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Have UK Gyms Gone Mad?

To steam, or not to steam…? That is the question. I’m not talking about your broccoli. I’m talking about what you do to your body down at the gym. Gone are the days of sweaty little weight rooms full of grunting men in low-cut vests and veins throbbing with steroids. Today, the UK’s gyms have become like holiday resorts – jam-packed with steam rooms, saunas, Jacuzzis, foot spas and even meditation rooms. But while there’s no doubt that this stuff makes for a lovely outing, is it actually what you need from a gym?

I mean, it’s not like it all comes cheap. The average cost of gym membership in the UK is now £40 a month and the top tier memberships can be around £600 per month. Talk about shedding a few extra pounds! The real problem, though, is that all too often gyms now seem to be designed to help you break a sweat without actually breaking a sweat. They attempt to give you “a fitness experience” rather than to just help you get strong and healthy.

This isn’t an unreasonable aspiration for a fitness business trying to compete in a crowded market; it just seems a bit misplaced to me. And, if you’re not careful with these modern sorts of gyms, you can find yourself cast under their spell of wellbeing – living under an illusion that you’re getting incredibly fit, when all you’re really doing is paying through the nose to be a member of a certain sort of club that happens to be centred around fitness. You turn up in your snazzy kit, do a bit of yoga, have a little jog on the treadmill, maybe dabble with a few weights, and then hit the sauna or go and lounge about in the café slurping smoothies; all very pleasant indeed, but not quite a path to genuine fitness. It’s a bit like buying those colognes from Mercedes Benz – you’re not actually the owner of a Mercedes, but it gives you an agreeable feeling that you’re part of the club.

In a gym I visited recently, it was so plush that in addition to the numerous steam rooms, cold rooms and aromatic showers, it even had a special room in which you could go to take a nap. …A nap! In a gym…? This is madness! I know we’re all struggling to get our head’s around Covid and Putin; but we must still have some brain capacity left. Does nobody realise that you can nap at home for no cost whatsoever? It’s ever so simple. You just lie down on the sofa and close your eyes, or better still get into your own bed. And when it comes to the gym equipment itself, you generally find a similar sort of irony – row after row of machines allowing you to walk, run and climb the stairs. Surely it’s not that difficult to find a pavement or a park or an actual staircase somewhere, is it? Yes, I know there’s a convenience to these machines if you’re the sort of person who is always pushed for time; but for most of us, using this gear is all a bit backwards – a case of fixing what ain’t broke. What’s more, you’ll probably end up taking Vitamin D supplements because you’re spending so much time inside instead of getting out and enjoying a bit of natural light.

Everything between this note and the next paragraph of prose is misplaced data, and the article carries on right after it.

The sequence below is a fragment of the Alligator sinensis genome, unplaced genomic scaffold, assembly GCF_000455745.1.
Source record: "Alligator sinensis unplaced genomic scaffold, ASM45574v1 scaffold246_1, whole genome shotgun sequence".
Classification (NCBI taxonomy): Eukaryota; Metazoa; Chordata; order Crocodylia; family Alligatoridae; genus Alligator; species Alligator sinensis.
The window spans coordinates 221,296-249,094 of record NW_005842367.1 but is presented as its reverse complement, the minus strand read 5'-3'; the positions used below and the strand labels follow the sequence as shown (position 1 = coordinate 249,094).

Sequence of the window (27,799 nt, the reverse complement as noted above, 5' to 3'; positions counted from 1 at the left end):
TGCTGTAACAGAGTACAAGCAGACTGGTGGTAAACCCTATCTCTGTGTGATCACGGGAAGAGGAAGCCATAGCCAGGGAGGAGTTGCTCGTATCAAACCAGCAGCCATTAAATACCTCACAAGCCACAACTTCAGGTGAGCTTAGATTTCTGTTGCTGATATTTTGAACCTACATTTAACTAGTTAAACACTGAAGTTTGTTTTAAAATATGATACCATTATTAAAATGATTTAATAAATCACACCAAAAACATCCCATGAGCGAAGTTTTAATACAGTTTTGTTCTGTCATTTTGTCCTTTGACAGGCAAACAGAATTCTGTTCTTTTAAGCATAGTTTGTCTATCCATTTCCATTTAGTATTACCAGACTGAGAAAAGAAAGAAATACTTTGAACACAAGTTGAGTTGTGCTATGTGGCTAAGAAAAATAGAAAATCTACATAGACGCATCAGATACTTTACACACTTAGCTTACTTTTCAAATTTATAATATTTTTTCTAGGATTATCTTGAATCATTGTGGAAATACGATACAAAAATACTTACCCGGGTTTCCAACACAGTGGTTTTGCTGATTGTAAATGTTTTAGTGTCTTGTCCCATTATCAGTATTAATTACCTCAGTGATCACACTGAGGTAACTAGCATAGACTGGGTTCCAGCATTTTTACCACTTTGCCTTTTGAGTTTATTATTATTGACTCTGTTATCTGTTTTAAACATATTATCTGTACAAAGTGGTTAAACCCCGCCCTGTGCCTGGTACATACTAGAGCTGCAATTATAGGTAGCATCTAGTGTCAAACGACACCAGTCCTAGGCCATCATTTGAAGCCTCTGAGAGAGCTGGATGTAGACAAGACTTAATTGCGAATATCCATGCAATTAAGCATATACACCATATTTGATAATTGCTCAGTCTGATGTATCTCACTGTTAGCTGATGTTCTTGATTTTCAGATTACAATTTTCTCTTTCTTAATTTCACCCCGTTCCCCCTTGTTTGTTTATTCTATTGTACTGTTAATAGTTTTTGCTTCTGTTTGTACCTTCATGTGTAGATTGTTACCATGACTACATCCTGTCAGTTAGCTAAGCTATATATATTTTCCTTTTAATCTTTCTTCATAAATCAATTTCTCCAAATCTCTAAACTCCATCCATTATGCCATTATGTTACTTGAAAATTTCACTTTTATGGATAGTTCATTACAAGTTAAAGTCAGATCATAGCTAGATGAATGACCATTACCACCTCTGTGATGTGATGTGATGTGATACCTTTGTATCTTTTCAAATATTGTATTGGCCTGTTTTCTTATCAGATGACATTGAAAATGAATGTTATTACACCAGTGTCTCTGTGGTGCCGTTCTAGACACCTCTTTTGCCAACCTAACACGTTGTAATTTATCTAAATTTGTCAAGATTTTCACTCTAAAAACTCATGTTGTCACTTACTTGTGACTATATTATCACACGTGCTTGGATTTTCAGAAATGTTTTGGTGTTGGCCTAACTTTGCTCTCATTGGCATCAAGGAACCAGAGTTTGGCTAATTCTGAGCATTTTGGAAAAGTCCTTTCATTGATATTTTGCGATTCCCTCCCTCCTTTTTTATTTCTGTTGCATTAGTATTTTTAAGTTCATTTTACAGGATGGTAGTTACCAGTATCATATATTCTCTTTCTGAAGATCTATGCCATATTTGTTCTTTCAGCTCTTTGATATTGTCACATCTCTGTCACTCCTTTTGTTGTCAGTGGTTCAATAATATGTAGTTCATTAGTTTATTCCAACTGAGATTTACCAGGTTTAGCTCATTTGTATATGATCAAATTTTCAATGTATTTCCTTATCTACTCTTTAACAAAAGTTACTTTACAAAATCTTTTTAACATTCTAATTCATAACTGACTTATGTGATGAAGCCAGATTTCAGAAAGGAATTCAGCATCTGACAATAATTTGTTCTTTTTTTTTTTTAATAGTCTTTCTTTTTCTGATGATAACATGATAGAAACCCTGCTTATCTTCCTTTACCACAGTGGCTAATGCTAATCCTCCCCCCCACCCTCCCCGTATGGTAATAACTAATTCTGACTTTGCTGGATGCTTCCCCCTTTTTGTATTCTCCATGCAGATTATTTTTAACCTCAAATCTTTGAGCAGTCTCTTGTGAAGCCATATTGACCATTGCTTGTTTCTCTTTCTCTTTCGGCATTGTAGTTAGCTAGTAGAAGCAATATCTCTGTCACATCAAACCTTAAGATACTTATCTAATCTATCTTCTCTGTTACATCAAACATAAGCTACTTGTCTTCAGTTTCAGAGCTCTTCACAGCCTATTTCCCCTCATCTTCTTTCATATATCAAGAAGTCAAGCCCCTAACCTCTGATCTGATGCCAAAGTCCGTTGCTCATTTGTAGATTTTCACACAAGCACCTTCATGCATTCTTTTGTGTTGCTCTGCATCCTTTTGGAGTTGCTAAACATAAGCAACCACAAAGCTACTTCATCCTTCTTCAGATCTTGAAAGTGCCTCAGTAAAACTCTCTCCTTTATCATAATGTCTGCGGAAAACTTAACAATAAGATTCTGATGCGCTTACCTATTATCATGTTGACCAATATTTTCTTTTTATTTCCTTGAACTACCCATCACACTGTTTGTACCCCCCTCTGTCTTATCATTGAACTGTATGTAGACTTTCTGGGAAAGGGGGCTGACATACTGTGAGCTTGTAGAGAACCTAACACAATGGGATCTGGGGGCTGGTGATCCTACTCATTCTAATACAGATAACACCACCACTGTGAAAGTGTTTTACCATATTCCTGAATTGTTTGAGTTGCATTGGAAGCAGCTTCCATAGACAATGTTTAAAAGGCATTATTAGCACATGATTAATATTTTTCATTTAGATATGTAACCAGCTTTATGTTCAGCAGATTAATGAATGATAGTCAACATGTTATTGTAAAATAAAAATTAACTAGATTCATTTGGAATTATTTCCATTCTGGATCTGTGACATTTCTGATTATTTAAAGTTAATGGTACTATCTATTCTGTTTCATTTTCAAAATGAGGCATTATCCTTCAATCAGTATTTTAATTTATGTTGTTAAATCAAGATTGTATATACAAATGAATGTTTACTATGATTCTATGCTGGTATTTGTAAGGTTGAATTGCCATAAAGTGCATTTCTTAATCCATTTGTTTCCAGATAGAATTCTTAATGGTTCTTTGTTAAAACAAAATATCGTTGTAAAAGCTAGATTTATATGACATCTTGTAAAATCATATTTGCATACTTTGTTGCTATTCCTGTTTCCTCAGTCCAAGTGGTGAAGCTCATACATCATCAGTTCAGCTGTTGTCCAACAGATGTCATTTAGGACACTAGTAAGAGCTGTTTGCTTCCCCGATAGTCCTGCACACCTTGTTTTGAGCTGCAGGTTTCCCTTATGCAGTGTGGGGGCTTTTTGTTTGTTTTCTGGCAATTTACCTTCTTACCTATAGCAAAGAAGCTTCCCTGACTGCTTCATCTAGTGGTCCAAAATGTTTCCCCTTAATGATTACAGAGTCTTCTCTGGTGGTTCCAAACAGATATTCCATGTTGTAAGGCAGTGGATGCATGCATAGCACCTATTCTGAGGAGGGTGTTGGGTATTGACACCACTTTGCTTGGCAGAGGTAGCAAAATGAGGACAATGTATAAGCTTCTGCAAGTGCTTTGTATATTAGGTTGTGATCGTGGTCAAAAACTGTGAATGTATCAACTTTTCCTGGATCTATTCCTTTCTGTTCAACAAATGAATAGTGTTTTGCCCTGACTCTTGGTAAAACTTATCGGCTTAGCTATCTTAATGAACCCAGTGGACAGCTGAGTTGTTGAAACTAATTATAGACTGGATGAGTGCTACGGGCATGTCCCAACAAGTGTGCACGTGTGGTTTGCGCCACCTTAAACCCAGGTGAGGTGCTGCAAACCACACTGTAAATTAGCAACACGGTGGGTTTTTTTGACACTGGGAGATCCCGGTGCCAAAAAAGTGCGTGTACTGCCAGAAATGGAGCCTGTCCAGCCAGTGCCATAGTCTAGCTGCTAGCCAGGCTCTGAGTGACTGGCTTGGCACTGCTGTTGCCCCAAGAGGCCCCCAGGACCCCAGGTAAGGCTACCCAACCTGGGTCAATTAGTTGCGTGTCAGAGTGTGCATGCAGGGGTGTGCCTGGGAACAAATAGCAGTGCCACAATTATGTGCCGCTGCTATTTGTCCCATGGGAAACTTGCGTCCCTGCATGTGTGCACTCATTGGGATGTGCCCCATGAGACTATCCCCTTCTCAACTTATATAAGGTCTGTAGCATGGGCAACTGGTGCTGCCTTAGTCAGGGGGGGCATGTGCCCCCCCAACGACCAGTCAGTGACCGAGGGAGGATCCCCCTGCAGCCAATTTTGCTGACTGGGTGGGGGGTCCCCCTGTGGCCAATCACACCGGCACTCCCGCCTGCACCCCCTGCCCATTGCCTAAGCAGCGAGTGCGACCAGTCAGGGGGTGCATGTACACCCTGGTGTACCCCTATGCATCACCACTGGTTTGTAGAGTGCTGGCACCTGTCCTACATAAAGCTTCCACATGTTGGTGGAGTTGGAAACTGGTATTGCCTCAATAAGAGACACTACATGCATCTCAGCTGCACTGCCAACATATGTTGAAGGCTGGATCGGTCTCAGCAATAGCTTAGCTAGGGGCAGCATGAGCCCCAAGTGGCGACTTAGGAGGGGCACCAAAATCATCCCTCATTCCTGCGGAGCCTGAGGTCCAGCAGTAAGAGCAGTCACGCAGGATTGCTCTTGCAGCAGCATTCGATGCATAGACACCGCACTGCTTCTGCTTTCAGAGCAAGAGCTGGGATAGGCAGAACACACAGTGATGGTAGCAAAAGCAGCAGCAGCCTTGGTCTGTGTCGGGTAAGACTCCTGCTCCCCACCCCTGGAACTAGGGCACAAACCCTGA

Deep down, I think we all know that building fitness and muscle is about hard graft. There are no shortcuts. You don’t need a load of special equipment to do it; what you need is will-power and commitment. Look at the SAS or Navy SEALs – elite soldiers who achieve extreme levels of fitness almost entirely through running, press-ups and body-weight exercises. And what about those freakishly ripped fellas in New York playgrounds who spend all their time doing calisthenics and variations of the humble pull-up? I’m not saying that injecting a bit of novelty into your exercise routines doesn’t help to make it all more exciting – it absolutely does. But the fact is that getting into any kind of decent shape and staying that way is essentially a monotonous process. We have to face this if we want to get fit. OK, look, now that I’ve let off a bit of steam, I will accept that there’s really nothing wrong with having a nice gym to go to or with having a pampering session after exercise. I just think that given the costs of gyms today, you should be clear on what you’re paying for and why. If you want strength and fitness, don’t let your money do all the heavy lifting – do it yourself.

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